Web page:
Baby Shopping: From “Aww So Cute” To “What On Earth Is That?”


Baby Clothes on the Bed, Ottawa, Sep­tem­ber 2012

Mark was born on Octo­ber 12, 2012. These arti­cles were writ­ten shortly before his birth (it was a great cathar­sis!) and doc­u­ment the nine months of preg­nant where I was def­i­nitely not glow­ing. Up-to-date sto­ries com­ing up as well!

Between us, I don’t know any­thing about babies. Please don’t report me to social ser­vices (yet).

Sure, I’m the first born of the fam­ily (my sis­ter is six years younger and my brother nine years younger) but I was still a kid when they were grow­ing up. Plus, it was in France, and it was a dif­fer­ent era—same goes for Feng who grew up in China. None of us ever had a car seat, slept in a crib or wore Calvin Klein onesies.

And still between us, I only real­ized I was actu­ally hav­ing a baby a few weeks ago. And that I should really start buy­ing… I don’t know, baby stuff?

My mother had a head start and I strongly sus­pect she had started shop­ping when I was just a few weeks preg­nant (or maybe even sooner!). When we were in France in August, she gave me a few oh-so-cute out­fits and I grate­fully brought them back to Canada.

And then I decided I would start shop­ping when the time comes. I’m a bit super­sti­tious too, I guess.

But one day in August I woke up in the mid­dle of the night and decided it was time for me to buy some baby stuff, because it was actu­ally happening—the baby would be there soonish.

The only prob­lem was, I didn’t know where to start. What should I buy? Where should I buy it?

Many women here sign up for a reg­istry and host a baby shower, but this is a for­eign cus­tom to me and I decided to skip that step. After all, when we got mar­ried, we eloped and never asked for gifts or any­thing. Call me silly, I’m just not com­fort­able with the whole baby shower etiquette.

Online “Lists of things you need for a new­born” were so exten­sive and included so many optional items that I was even more con­fused. I mean, we do have lim­ited space and a bud­get too!

So on a hot sum­mer day, I headed to the shops to get some baby clothes. I fig­ured that would be step one—babies need to be dressed, right? Zellers turned out to be a good place to start, and I bought some bath tow­els, blan­kets and a few out­fits. It turned out to be harder than expected though, because every­thing seemed to be either blue, pink or yellow—apparently, every­one here knows the sex of the baby.

My sec­ond stop was a gold­mine: Win­ners. While I’m not a huge fan of the store for women’s cloth­ing (pants never seem to fit right, I guess there is a rea­son why brand names are so dis­counted!) it was a great place to pick up more clothes and a few basics, like bot­tles and toys.

I later dis­cov­ered that Old Navy also had cute baby clothes (although a bit pricier). I drew the line at Baby Gap—I’m not spend­ing $30 on a piece of fab­ric that will get peed and pooped on.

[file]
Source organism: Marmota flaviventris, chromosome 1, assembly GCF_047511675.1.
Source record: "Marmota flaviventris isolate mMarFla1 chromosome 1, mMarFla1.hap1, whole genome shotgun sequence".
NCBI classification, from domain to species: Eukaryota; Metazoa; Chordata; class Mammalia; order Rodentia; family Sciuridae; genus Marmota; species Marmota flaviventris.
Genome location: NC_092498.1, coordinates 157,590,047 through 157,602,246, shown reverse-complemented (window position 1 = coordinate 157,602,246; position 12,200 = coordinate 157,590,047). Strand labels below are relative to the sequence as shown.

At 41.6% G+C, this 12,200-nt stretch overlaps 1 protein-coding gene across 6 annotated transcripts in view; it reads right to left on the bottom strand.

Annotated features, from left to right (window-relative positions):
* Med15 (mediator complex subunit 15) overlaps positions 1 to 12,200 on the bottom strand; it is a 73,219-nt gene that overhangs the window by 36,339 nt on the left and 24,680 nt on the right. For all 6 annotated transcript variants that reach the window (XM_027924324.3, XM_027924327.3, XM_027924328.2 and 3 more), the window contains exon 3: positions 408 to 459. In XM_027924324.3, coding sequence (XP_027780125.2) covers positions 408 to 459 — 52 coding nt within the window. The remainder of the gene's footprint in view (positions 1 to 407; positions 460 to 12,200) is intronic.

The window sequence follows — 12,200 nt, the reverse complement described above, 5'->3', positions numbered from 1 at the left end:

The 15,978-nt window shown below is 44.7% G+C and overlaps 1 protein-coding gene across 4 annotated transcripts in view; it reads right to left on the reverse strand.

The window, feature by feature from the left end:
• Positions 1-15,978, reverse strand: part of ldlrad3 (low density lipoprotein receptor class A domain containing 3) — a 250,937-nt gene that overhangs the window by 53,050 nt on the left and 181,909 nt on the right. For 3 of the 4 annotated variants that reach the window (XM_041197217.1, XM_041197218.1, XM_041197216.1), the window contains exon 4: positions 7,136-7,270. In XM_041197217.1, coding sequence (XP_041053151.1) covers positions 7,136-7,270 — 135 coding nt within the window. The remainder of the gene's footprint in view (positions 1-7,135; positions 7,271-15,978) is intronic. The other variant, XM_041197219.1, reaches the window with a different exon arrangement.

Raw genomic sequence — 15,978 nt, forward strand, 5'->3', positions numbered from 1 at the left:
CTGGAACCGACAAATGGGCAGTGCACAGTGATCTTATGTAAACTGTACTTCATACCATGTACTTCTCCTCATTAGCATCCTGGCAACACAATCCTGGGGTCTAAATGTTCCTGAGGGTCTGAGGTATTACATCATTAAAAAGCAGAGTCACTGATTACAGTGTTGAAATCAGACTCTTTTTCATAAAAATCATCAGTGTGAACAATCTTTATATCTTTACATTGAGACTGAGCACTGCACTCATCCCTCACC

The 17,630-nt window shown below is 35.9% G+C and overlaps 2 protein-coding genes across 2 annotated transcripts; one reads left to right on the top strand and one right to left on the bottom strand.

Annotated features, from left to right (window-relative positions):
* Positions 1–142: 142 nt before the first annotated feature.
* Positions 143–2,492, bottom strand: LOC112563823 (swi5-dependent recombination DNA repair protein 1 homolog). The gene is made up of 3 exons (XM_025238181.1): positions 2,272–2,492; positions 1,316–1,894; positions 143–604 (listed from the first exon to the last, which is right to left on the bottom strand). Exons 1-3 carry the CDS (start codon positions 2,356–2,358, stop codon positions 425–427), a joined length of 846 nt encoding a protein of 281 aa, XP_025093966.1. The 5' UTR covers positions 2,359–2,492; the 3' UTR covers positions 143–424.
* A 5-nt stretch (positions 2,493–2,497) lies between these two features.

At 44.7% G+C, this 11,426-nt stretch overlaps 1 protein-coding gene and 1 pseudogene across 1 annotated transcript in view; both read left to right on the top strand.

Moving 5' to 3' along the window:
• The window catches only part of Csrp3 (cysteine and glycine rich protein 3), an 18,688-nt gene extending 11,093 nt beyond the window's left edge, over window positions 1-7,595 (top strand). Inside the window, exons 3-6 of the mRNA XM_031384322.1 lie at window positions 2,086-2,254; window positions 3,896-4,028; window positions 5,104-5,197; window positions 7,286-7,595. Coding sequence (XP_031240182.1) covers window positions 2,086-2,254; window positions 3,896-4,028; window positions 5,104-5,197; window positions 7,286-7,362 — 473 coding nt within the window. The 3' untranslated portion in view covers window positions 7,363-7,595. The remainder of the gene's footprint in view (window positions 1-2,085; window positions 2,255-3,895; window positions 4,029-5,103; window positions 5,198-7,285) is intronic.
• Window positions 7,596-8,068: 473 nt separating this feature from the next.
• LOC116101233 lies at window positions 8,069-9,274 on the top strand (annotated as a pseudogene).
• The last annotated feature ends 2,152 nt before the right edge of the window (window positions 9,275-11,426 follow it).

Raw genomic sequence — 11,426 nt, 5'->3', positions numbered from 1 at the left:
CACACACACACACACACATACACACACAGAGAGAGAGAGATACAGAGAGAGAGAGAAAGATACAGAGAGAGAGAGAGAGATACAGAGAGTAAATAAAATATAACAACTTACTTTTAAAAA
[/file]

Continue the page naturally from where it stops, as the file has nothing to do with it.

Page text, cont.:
I also stopped by Babies “R” Us (there is “baby” in the same, they must have some baby stuff, right?) but I was kind of dis­ap­pointed. The store is very expen­sive and employ­ees aren’t exactly help­ful. A lot of the stuff they sell are gimmicks—sure, every­thing is super cute but I doubt I need all that they advise you to buy. Plus the pres­sure to open a baby reg­istry and out­fit the per­fect nurs­ery was annoying.

When you shop for baby stuff, you step into a com­pletely new world. You learn new vocab­u­lary, from “one­sie” to “playpen”. You dis­cover brands you have never heard about, and acces­sories you don’t even sus­pect existed.

Shopa­holics may like it—I found the expe­ri­ence stressful.

It’s hard to know what you will actu­ally need, and some employ­ees prey on your inex­pe­ri­ence to make you shop till you drop.

Case in point: the bed. We looked at cribs (huge wooden beds) and playpens with bassinets. We were lean­ing on buy­ing a bassinet because it was cheaper, lighter and eas­ier to carry from one room to another. A lot of store employ­ees tried to make us sound like bad par­ents: appar­ently, invest­ing in a $1,000 wooden crib with Hello Kitty blan­kets is giv­ing your kid the best head start in life (bonus points for buy­ing the match­ing wooden dresser!).

We bought the playpen with bassinet. Again, don’t report me to social ser­vices. We will even­tu­ally get a crib, I swear!

All in all, we bought the basics and got the room more or less ready. We have clothes, blan­kets, a bed, toi­letry and bath prod­ucts and a cou­ple of cud­dly toys.

I can’t help think­ing that stores will still be there once the baby is born, and that we can buy what­ever mis­cel­la­neous we sud­denly real­ize we need.

Mean­while… all you need is love, right?


About Author

French woman in English Canada. World citizen, new mom, traveler, translator, writer and photographer. Looking for comrades to start a new revolution.


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  3. This is so true! My hus­band and I have a beau­ti­ful wooden crib that his father bought for us… our daugh­ter has slept in it once. She gets changed and naps in her playpen/bassinet and sleeps with me in the bed. Baby show­ers are a lovely sen­ti­ment, and I am truly appre­cia­tive of the one my aunt threw for me, but I never would have had one oth­er­wise. I received many acces­sories I feel guilty for not using. Kudos to you for being practical!

    • I totally under­stand! Don’t feel guilty though, peo­ple like to wel­come a baby with gifts, and it’s always hard to know what he/she will be using. I think it’s the same for everyone!

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